It’s hard to say when the idea of allowance became so common. It seems like the sort of idea that kids would come up with and adults would laugh off. And yet, here we are, in a world in which children are regularly given a set amount of money for household chores or, sometimes, for no reason at all.

Experts are a little divided on allowances. Some say it teaches kids sound financial management. Some just think it teaches them that their parents will always be around to give them money. So, what’s the wisest approach?

There are three basic perspectives on allowance that most parents fall into (and most of us were raised in). Let’s break them down.

1. Chores Are Jobs

Probably the most common take on allowance, and the simplest: you have a list of chores, you do them, you get paid. The big pro here is that you’re instilled with the idea of getting money in return for work, which isn’t that difficult of a concept. Also, parents get a little extra work done around the house, at a pretty modest price (one of big lessons kids learn in this setup is that employees have very little leverage when it comes to wage negotiation). The argument against this is that it teaches kids that you should expect to be rewarded for normal household tasks. And what, might we ask, is so bad about that?

2. Allowance Is Free

This is the setup your cool friend had back in elementary school, and you brought her up every single time your mom asked you to do your chores. In this world, allowance is freely given—a fair wage just for being you. Detractors say, obviously, that this gives kids an unrealistic expectation about how money is handed out once you become an adult, but advocates say it’s actually a healthy way to teach kids how to manage their finances responsibly without teaching them that you should get paid for dusting the living room.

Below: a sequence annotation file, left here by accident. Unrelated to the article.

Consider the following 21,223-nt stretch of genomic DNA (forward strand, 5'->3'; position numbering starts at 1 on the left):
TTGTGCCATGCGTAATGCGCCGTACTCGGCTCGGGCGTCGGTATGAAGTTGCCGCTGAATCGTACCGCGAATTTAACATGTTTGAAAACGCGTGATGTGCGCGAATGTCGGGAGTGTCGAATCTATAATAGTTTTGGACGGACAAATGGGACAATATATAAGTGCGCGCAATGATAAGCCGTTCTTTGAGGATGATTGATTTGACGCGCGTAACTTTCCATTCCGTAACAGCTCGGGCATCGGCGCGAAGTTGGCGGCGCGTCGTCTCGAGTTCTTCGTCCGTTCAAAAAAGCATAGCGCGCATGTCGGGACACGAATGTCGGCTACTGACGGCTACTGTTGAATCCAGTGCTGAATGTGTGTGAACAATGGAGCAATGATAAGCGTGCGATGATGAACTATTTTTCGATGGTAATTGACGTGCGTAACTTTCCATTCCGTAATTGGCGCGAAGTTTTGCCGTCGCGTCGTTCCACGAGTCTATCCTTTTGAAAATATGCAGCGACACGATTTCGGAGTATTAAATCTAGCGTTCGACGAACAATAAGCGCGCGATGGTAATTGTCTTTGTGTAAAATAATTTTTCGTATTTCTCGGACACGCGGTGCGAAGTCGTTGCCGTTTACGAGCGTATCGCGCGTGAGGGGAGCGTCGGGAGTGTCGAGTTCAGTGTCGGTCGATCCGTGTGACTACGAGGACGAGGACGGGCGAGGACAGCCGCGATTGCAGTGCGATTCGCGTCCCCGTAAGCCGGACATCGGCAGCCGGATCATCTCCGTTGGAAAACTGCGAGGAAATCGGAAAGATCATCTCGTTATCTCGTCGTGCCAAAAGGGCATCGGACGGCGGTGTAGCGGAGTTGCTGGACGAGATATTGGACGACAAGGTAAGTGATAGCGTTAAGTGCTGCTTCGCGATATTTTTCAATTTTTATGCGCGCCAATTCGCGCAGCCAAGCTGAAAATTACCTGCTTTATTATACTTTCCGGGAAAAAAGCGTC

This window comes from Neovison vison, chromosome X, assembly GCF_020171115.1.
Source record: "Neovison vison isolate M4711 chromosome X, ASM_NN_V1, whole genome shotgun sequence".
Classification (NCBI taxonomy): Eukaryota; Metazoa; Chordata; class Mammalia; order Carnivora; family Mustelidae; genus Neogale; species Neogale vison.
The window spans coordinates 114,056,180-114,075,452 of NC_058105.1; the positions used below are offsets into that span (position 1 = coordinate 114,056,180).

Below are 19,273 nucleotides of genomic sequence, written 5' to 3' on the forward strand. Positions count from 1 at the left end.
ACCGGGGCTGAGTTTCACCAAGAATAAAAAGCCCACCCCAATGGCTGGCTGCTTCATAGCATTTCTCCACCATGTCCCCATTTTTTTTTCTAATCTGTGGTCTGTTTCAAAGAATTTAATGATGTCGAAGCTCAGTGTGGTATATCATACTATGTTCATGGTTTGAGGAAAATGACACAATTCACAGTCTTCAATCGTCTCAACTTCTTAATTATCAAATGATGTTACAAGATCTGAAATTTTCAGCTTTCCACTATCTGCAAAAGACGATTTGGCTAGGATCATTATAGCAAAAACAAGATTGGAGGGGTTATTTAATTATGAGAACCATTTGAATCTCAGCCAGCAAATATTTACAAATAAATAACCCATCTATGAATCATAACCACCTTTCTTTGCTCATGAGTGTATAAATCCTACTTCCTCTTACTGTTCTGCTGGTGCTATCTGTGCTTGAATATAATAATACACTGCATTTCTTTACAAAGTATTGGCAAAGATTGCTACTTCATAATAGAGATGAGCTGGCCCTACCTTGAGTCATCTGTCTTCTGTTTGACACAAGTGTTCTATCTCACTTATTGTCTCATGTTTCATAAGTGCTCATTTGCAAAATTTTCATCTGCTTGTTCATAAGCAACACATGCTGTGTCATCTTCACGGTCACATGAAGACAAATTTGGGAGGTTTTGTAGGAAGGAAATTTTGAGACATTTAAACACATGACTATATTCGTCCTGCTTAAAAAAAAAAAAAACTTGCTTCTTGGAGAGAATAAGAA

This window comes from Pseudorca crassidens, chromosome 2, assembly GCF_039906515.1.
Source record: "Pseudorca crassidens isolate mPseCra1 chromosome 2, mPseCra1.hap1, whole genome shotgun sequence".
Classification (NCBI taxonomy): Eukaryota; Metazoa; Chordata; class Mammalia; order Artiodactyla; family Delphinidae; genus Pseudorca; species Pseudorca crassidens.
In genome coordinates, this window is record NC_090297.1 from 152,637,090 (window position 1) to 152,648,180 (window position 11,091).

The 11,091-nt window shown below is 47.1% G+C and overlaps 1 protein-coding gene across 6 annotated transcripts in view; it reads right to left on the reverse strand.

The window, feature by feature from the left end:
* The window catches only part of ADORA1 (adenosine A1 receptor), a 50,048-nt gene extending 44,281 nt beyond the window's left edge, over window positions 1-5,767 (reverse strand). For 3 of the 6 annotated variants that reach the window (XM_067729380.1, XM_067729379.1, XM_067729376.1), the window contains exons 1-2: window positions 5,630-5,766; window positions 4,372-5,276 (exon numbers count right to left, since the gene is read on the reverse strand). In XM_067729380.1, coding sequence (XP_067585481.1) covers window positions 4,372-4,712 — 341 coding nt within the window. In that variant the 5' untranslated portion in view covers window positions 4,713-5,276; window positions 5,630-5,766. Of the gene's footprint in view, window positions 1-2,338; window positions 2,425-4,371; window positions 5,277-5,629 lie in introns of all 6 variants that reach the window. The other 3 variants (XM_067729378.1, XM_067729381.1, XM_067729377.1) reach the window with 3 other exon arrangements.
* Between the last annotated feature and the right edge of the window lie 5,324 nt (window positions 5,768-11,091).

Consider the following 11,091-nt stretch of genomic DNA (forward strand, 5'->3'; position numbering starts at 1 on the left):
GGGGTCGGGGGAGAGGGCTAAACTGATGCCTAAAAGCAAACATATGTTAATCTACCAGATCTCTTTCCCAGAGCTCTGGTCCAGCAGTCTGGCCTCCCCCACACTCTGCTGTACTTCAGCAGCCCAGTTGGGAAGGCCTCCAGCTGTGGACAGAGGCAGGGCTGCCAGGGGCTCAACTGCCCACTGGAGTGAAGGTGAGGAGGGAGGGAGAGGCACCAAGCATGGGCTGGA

3. No Money, No Problems

Ten out of 10 kids surveyed said this was their least favorite take on allowance (that is not technically true, but it feels true) but a lot of parents think it’s the way to go. What kids lose in learning about the ways of financial responsibility at home, they gain in not picking up any unrealistic expectations.

There doesn’t necessarily have to be one correct answer here. Every family is different, and every kid is different, and some families might have to try different things to see what works for them. (Some of you might be thinking that you don’t even have enough money for yourself, let alone to give to your kids. That, of course, should be a factor here.) But what does the research say?

A 2000 study by Jumpstart Coalition called “Improving Financial Literacy—What Schools and Parents Can and Cannot Do” made some surprising discoveries. The study aimed to find how different methods of giving allowance prepare them for adult financial responsibility.

All told, the results weren’t dramatically different, but the differences that are there are intriguing. The kids who received no allowance at all actually had the highest degree of financial literacy, scoring an average of 52.5 percent on the test. Kids who received a chore-based allowance were right behind them, at 52.1 percent.

Kids who received an automatic allowance regardless of work done around the house scored the lowest, at 49.1 percent.

Without knowing why these scores end up the way they have, it’s hard to know why they broke down the way they did. But for a lot of experts, the key to whatever you do is actually talking about it with your children. Whether you give an allowance or don’t, there should be an open flow of communication between you and them about why you’re giving (or not giving) them money, and regular discussions about healthy ways for them to manage their finances. Some parents even choose to have their kids divvy up their allowance into saving money and spending money.

So really, the key here is if you give your kids an allowance, don’t just give them an allowance. Give them a conversation about how to properly manage their allowance. If you don’t give your kids allowance, don’t use that as an excuse to never talk to them about saving and spending. No matter how much or how little money you give them now, undoubtedly the best thing you can give them will be advice to help them manage their money better in the future.

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